Healthy Soil Saves Water

This post was republished with permission from the author. The original will be published in the Santa Cruz County Farm Bureau ‘Between the Furrows’ Newsletter, June 2013.

By Molly Dragaron, USDA Natural Resources Conservation Service

Healthy soils hold more water, nutrients and absorb more carbon dioxide. A good soil structure allows roots to spread deep and anchor themselves more securely. A simple field test to determine the relative health of your soil involves the use of your senses “sight, touch and smell”.

First, look at the soil. A healthy soil will have plant organic matter mixed in. It should be dark, cool, and have a loose, crumbly texture. The slight clumping of soil allows roots to penetrate and for air and water to seep into the pore-space. Unhealthy soils are lighter in color. They don’t hold structure, nutrients or water well.

Healthy soil should be sweet and earthy smelling. This indicates the presence of good bacteria (actinnomycetes) that help break down organic matter and bring nitrogen into the soil. Unhealthy soils typically smell sour or like “kitchen cleanser.”

Lastly, feel your soil. It should be cool to the touch and hold together slightly when squeezed before crumbling. Healthy soils should feel “thicker” than unhealthy soils. This is because the soil organic matter form air pockets and pores for water and roots to navigate.

A healthy soil sustains food production year after year, reduces water and nutrient applications, and mitigates drought, flooding and erosion impacts. NRCS has launched a nationwide campaign to “Unlock the Soils.” For more information visit or contact the Capitola NRCS office at 475-1967.


3 responses to “Healthy Soil Saves Water

  1. This was written by a college intern with little knowledge about or experience with soil. It is full of inaccuracies and should be an embarrassment for you to post to your website. Come on EcoFarm, you can do better than this.

  2. Thanks for responding to this post. We want our blogging partnership with the Santa Cruz NRCS to be a great opportunity to spread the word about their column in the Farm Bureau newsletter and share their tips for farmers. If you have other articles or resources, please share them with us so we can pass them on to our followers. We want to get as much information out as possible!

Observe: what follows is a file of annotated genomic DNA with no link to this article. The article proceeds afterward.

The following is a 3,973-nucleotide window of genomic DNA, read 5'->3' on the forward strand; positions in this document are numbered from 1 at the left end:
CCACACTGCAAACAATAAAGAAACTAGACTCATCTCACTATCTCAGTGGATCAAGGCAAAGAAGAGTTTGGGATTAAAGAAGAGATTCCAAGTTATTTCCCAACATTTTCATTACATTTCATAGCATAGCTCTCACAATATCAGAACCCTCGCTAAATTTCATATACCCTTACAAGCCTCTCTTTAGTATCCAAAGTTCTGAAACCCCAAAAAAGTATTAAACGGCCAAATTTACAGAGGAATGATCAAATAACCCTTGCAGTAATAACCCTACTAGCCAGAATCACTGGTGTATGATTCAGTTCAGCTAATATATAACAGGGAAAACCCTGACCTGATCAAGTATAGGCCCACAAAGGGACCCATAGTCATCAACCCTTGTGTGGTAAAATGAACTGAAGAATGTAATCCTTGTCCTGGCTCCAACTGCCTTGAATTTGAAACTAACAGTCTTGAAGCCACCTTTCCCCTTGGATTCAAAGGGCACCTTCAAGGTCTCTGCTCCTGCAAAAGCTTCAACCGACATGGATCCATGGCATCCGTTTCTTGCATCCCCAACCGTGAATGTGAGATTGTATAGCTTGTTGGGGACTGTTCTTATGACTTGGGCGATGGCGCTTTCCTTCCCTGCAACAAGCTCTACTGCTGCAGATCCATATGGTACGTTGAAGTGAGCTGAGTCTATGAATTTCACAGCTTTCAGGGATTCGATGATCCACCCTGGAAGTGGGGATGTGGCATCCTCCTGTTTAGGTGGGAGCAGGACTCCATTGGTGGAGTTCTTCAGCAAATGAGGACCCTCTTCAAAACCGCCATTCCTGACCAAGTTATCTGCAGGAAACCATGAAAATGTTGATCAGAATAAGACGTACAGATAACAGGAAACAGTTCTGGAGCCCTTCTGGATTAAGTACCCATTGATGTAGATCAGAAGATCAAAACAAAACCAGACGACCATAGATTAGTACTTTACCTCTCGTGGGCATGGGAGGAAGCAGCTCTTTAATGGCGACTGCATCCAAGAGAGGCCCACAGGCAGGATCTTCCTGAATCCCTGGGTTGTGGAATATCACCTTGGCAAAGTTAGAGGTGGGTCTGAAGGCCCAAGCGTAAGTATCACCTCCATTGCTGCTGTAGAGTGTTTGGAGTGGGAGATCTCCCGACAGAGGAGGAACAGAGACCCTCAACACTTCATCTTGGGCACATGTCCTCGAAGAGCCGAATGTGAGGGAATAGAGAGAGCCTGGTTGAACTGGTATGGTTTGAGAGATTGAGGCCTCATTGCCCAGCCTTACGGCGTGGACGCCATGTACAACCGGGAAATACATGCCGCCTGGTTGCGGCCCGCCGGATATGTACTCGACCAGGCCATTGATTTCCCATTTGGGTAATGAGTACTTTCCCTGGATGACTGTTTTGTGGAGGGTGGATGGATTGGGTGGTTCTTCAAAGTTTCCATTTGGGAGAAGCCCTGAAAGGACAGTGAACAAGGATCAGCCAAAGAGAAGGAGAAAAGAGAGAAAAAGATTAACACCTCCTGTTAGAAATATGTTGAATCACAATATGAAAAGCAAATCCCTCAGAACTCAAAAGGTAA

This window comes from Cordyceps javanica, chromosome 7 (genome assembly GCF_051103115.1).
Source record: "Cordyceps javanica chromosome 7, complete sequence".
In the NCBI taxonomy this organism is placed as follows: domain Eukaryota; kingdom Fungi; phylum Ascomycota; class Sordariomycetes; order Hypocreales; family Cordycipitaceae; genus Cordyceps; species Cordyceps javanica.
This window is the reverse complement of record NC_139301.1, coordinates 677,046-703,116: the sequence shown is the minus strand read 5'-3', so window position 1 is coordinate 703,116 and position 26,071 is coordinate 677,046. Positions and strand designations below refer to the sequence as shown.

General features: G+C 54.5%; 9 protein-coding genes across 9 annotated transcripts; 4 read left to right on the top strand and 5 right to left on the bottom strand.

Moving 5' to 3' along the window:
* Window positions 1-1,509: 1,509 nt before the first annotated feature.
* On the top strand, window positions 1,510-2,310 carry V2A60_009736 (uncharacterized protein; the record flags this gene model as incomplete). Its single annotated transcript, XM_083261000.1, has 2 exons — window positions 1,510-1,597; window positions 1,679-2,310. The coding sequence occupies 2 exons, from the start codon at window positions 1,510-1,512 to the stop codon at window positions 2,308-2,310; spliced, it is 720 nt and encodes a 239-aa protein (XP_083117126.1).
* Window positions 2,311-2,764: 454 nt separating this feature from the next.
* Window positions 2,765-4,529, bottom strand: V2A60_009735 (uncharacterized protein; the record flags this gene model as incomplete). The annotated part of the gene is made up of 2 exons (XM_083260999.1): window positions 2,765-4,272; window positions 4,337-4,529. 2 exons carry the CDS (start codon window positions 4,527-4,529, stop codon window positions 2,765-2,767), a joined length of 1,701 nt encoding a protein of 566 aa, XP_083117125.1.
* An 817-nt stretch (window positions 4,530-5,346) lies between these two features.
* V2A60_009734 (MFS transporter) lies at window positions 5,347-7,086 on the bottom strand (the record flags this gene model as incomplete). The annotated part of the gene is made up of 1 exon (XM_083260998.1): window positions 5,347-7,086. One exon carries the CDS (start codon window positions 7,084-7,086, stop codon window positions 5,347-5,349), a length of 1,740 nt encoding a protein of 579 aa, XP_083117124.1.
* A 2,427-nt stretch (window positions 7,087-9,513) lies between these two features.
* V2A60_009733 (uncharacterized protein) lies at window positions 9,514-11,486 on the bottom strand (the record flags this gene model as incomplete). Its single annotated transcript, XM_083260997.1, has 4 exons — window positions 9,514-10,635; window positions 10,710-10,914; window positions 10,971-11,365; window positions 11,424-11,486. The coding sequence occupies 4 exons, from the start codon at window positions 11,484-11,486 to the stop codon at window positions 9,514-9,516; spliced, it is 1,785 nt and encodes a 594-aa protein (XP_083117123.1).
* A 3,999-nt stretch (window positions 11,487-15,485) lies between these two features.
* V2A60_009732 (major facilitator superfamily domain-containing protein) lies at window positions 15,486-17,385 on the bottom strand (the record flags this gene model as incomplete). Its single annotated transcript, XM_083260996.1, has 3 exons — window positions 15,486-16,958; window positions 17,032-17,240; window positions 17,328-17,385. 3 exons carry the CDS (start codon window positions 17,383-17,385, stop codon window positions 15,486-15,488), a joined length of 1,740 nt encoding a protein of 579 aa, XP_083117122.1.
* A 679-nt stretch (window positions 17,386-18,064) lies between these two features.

3. I appreciate the response to the comment/response left by Michael Johnson pertaining to the NRCS article written by a college intern. In the future we will make sure that when interns are credited as authors of NRCS articles that my name (or other appropriate NRCS specialist) will be included as a co-author or technical reviewer because NO article is submitted for publication in the Farm Bureau newsletter or Eco Farm website that hasn’t been reviewed & approved by an applicable NRCS specialist. Rich Casale, District Conservationist is a Certified Professional Erosion and Sediment Control Specialist with nearly 40 years of soil and water conservation experience. He also has a BS degree in Natural Resources Mgt. All NRCS articles are only approved for publication following review by Rich Casale. I apologize to EcoFarm

    Eco-Farm for not making this review and approval process apparent when college interns are involved in writing articles for publication. In addition, NRCS welcomes input to any article written by employees or interns working for NRCS. If incorrect information is ever provided in any article then NRCS will provide a published correction.

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